March 30, 2009

US soy planting seen rising, solid Q2 usage

The US Department of Agriculture is expected to show an increase in soy seedings from 2008, with soybean stocks as of March 1 projected to reveal solid second quarter usage in its reports scheduled for release Tuesday 8:30 a.m. EDT (12:30 GMT).


Analyst surveyed by Dow Jones Newswires estimate soy acreage at 79.251 million acres, up 3.533 million acres from 2008 seeded acreage of 75.718 million. The estimates from the 17 analysts surveyed ranged between 75.900 million and 81.500 million acres.


USDA is expected to report soy stocks at 1.322 billion bushels in its quarterly Grain Stocks report.


The average of guesses by analysts surveyed by Dow Jones Newswires estimate soy usage in the second quarter of the 2008-09 marketing year to come in around 954 million bushels, bringing stocks down to 1.322 billion bushels. Estimates ranged from 1.295 billion-1.353 billion. Stocks as of Dec. 1 totalled 2.276 billion.


Analysts expect the USDA to show a moderate increase in soy acres from 2008. The expected increase in 2008 soy acres is seen coming out of a combination of corn, wheat and some cotton acres.


"After last year's dramatic meltdown in Ag prices, energy-based increases for corn crop inputs and disappointing soy crops in both the US and South America this winter tightening supplies, higher soy plantings are expected," said Jerry Gidel, analyst with North America Risk Management in a market report.


Concerns about the high costs of corn inputs - nitrogen, fertilizer - and producer disappointment over yield results from corn-on-corn seedings is another factor expected to lend support to soy plantings.


"There are a lot of flexible acres that could shift between corn and soy this year, but based off insurance rates set in February at US$4.40 a bushel for corn and $8.80 for soy, that ratio looks attractive for soy, said Don Roose, president of US Commodities in West Des Moines, Iowa.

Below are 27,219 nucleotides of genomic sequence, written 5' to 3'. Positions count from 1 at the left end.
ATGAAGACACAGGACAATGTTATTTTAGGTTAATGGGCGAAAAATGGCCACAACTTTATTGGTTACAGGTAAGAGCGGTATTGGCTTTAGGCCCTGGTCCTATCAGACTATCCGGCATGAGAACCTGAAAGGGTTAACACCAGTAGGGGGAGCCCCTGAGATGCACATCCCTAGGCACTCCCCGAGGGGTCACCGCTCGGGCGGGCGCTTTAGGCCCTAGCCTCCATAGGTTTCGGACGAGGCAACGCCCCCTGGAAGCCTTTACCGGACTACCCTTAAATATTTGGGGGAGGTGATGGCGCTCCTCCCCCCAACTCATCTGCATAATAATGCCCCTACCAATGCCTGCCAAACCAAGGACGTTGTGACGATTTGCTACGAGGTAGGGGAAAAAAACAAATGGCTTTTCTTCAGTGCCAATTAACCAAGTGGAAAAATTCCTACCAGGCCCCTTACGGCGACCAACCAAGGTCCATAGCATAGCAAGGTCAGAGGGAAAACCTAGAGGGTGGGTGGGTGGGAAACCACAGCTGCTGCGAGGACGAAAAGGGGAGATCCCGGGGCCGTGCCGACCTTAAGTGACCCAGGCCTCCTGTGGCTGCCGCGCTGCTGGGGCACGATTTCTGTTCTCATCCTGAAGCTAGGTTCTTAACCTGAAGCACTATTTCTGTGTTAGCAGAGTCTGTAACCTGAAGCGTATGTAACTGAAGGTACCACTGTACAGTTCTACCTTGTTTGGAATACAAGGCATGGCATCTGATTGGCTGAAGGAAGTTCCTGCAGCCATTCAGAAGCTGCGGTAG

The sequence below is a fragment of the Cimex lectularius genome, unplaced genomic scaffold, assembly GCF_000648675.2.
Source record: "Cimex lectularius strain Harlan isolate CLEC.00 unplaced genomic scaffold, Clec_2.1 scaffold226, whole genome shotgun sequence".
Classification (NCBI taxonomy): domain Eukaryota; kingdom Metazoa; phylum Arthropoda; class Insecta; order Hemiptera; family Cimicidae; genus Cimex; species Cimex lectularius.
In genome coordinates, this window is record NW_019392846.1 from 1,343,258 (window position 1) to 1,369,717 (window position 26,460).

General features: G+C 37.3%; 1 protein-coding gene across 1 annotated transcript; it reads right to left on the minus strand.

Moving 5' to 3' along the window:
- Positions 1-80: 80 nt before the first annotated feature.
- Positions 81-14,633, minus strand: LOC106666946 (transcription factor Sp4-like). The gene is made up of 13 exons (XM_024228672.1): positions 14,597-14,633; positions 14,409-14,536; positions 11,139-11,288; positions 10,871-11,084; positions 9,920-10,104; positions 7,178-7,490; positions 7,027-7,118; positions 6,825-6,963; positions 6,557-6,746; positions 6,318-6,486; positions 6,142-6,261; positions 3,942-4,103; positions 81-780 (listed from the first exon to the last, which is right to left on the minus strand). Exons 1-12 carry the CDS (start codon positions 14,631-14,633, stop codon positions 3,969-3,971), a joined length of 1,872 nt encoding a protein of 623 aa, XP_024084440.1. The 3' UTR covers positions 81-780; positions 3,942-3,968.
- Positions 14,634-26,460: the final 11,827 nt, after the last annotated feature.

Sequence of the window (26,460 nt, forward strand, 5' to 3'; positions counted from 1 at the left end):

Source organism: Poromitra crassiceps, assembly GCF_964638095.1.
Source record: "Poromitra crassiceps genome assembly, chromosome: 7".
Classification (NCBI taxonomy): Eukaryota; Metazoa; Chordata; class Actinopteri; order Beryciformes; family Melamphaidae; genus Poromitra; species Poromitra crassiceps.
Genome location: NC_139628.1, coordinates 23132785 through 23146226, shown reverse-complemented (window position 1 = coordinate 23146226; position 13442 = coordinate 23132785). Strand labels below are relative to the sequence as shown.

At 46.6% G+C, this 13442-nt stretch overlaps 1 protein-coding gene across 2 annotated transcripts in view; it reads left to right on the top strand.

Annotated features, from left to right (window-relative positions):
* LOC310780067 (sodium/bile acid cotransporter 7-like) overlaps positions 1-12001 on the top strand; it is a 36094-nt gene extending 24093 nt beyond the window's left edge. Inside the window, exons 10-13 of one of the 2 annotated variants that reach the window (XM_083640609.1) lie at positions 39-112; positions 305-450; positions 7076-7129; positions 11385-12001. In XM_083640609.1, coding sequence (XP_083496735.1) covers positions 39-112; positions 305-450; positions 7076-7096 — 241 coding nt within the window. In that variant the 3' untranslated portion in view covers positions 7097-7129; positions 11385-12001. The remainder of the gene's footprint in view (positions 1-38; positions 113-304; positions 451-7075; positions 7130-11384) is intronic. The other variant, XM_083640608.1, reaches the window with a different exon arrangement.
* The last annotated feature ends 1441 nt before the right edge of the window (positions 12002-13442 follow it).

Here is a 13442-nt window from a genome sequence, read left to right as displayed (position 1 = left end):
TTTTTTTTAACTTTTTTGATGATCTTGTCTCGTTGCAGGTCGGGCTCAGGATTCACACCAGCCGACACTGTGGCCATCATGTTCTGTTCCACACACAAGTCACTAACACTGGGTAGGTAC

Tight projected old crop US soy ending stocks and solid export demand from China have many industry analysts thinking that soy will capture acres in 2009, but sluggish domestic demand and reduced input costs for corn in 2009 are altering some planting thoughts, analysts said.


The wild card remains the farmers who decided to hold off pre-buying fertilizer and kept their options open, as their break-even points on planting corn have been affected greatly by the drop in input costs.


Corn is more economically attractive to farmers that did not buy anhydrous in the fall, with fertilizer prices dropping from the US$900 to US$1,100 range in the fall to US$350 to US$450 heading into the spring, a cash broker said.


Based on a farmer survey conducted by Risk Management Commodities Inc., 82 percent of farmer respondents plan on not changing their crop rotations or look for higher corn acres. Nearly 80 percent of this 82 percent had booked nitrogen - or part of it - last fall, RMC senior analyst Mike Zuzolo said.


Heading into a year of crop rotation, the price ratio between corn and soy would need to aggressively move to levels that would break seeding patterns, particularly with farmers booking fertilizer last fall, Zuzolo said.


Crop rotation is the practice of growing a different crop each year on the same land to not drain nutrients from their soils particularly after planting corn on acres in consecutive years, and by changing the crop environment it helps fight pests as well, analysts said.


March 1 stocks are expected to confirm analyst expectations of solid second quarter usage. USDA's quarterly grain stocks report is seen as an important checkpoint for gauging prospective year-end stocks of soy, analysts said.


The stocks report is not expected to generate any major surprises, with residual use the unknown variable that traders will focus on.


Poor margins for the livestock industry, with high feed prices causing several livestock operations to cut back on animal herds in 2008 and no near-term recovery of that lost demand is expected. As a result, the US crush pace has limped along amid sluggish domestic protein demand.


However, "China's crushers remained strong buyers of US supplies this past winter, leading the USDA to boost this year's export demand by 135 million bushels since December, as this year's first half overseas purchases pushed to over 1 billion bushels by March 1 - a new record - and shipments remain 10-15 million bushels ahead of their seasonal pace," Gidel said in a market note.


"We know what the crush was and we know what exports were in the quarter, which leaves the question of residual for the USDA to answer for any unexplained stock levels," a cash broker said.


US Commodities' Roose anticipates March 1 stocks will drop to 1.295 billion bushels, the lowest of the 17 analysts surveyed by Dow Jones Newswires. Due to a lot of uncertainty with prior crops and stocks, the USDA will continue to adjust its residual figure to make its balance sheets match up with actual stocks on hand, Roose said.


"With 2008-09's overall first half demand similar to last year, we are expecting soybean's March 1 stocks at 1.31 billion bushels if this year's seasonal residual - seed beans leaving commercial channels - returns its recent 160-180 million bushel range for the first six months of the crop year," Gidel said in a market note.